New studies reveal that marijuana does a better job of relieving men’s pain than it does women’s. Researchers had suspected that there may be a difference in how men’s and women’s bodies react to cannabis treatments for pain, but now they have the numbers to back it up.
According to the study by researchers with the New York State Psychiatric Institute and Department of Psychiatry and the Columbia University Medical Center in the journal Drug and Alcohol Dependence, active cannabis in men significantly reduced pain, whereas active cannabis “failed to decrease pain sensitivity” in women, relative to inactive cannabis. However, smoking marijuana provided pain-relieving affects immediately after smoking for both men and women.
The study was small, with only 42 participants, all who use marijuana recreationally. To study the pain-reducing qualities of smoking weed, the participants were given either active cannabis or a placebo, then placed their hands in cold water until they could no longer tolerate the pain, according to a study press release.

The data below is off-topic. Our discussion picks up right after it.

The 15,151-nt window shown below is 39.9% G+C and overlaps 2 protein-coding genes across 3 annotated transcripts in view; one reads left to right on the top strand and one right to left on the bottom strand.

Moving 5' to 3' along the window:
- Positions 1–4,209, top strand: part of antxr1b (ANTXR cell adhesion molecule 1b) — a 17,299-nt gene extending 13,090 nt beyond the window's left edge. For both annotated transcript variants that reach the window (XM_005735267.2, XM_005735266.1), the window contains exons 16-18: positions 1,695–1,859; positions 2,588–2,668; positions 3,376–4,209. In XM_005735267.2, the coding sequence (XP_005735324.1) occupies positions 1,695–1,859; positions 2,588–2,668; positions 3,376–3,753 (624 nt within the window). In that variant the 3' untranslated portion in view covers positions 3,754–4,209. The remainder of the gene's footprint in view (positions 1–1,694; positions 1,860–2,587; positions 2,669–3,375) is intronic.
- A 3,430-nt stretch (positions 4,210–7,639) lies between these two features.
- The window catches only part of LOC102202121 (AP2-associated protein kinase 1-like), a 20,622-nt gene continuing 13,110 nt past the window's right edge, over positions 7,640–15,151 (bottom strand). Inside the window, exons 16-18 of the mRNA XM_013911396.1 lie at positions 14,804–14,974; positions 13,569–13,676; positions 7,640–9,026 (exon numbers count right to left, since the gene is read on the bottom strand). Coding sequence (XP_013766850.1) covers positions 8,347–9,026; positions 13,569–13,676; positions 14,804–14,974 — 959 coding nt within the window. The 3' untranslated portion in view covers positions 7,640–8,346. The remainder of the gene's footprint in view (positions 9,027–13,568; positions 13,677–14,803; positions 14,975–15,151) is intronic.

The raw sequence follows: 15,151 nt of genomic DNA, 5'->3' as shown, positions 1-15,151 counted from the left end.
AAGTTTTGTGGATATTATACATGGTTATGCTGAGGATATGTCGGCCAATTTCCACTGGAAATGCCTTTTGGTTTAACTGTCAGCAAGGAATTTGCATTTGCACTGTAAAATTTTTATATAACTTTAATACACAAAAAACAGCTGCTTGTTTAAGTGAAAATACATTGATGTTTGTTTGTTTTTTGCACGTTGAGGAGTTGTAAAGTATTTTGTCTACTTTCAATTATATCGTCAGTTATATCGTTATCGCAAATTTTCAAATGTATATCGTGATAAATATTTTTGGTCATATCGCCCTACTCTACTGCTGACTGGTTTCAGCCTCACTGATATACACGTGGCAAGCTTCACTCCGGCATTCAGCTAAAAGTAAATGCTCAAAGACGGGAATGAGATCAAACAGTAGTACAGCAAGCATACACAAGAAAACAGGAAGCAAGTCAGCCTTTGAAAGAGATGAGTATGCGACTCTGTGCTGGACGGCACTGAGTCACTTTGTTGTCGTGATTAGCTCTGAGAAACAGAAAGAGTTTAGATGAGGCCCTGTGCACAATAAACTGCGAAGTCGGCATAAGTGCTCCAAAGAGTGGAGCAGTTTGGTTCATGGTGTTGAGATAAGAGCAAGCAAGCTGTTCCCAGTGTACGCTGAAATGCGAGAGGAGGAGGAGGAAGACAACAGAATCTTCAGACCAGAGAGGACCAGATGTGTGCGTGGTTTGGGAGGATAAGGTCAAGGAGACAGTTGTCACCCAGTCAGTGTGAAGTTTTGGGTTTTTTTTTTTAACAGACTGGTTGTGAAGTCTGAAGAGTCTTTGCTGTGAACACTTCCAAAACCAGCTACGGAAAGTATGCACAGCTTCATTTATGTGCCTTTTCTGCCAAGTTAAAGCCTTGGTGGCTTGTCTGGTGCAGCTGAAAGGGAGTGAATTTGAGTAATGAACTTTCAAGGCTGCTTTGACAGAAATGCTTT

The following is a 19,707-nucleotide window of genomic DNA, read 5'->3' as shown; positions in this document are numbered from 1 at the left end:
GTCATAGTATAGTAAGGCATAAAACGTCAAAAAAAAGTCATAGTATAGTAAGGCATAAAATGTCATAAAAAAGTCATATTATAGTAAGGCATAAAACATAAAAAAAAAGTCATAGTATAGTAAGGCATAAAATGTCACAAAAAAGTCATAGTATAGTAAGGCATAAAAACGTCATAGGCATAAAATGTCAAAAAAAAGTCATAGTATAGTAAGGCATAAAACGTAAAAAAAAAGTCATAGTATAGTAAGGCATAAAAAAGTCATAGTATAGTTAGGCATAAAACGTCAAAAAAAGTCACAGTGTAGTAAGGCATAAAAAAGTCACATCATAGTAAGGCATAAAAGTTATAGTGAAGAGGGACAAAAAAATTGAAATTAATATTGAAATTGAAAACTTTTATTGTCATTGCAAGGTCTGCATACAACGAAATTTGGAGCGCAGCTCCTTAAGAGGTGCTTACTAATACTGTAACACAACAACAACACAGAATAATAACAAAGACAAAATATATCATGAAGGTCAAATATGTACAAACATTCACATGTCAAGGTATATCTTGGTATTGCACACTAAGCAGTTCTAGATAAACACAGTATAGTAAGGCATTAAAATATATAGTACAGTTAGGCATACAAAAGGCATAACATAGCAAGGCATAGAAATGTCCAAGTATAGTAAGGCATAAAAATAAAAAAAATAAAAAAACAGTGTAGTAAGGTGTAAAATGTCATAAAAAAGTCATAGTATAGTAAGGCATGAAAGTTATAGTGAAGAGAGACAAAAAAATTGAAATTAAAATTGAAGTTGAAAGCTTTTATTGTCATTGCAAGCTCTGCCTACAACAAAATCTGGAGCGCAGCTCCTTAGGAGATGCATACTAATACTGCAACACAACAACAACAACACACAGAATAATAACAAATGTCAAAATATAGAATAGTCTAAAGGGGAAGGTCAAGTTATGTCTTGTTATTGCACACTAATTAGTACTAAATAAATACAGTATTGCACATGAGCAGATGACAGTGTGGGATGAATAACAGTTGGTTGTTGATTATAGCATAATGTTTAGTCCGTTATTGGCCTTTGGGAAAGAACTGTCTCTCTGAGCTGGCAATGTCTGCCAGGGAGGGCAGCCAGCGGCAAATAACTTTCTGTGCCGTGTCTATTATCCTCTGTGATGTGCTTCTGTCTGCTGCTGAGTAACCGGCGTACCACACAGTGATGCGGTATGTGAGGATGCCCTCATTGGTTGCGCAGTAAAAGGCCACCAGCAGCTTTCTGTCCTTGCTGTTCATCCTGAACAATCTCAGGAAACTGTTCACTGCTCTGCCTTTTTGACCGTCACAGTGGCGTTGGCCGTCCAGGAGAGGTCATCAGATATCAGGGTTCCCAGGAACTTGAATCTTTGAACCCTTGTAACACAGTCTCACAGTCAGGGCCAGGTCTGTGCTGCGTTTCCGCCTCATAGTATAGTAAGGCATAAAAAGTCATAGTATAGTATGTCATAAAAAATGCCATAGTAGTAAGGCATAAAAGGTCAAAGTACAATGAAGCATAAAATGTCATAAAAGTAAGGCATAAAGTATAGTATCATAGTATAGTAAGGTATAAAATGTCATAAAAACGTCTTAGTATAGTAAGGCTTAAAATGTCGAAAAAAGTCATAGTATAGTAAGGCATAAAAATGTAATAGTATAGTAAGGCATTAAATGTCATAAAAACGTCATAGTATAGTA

While the men in the study reported more pain relief than women, the researchers did not find a significant difference in how high the participants felt across sexes.
The study’s co-author said in a press release that the study can help shed light on how cannabis can be applied for medical purposes:
This study underscores the importance of including both men and women in clinical trials aimed at understanding the potential therapeutic and negative effects of cannabis, particularly as more people use cannabinoid products for recreational or medical purposes.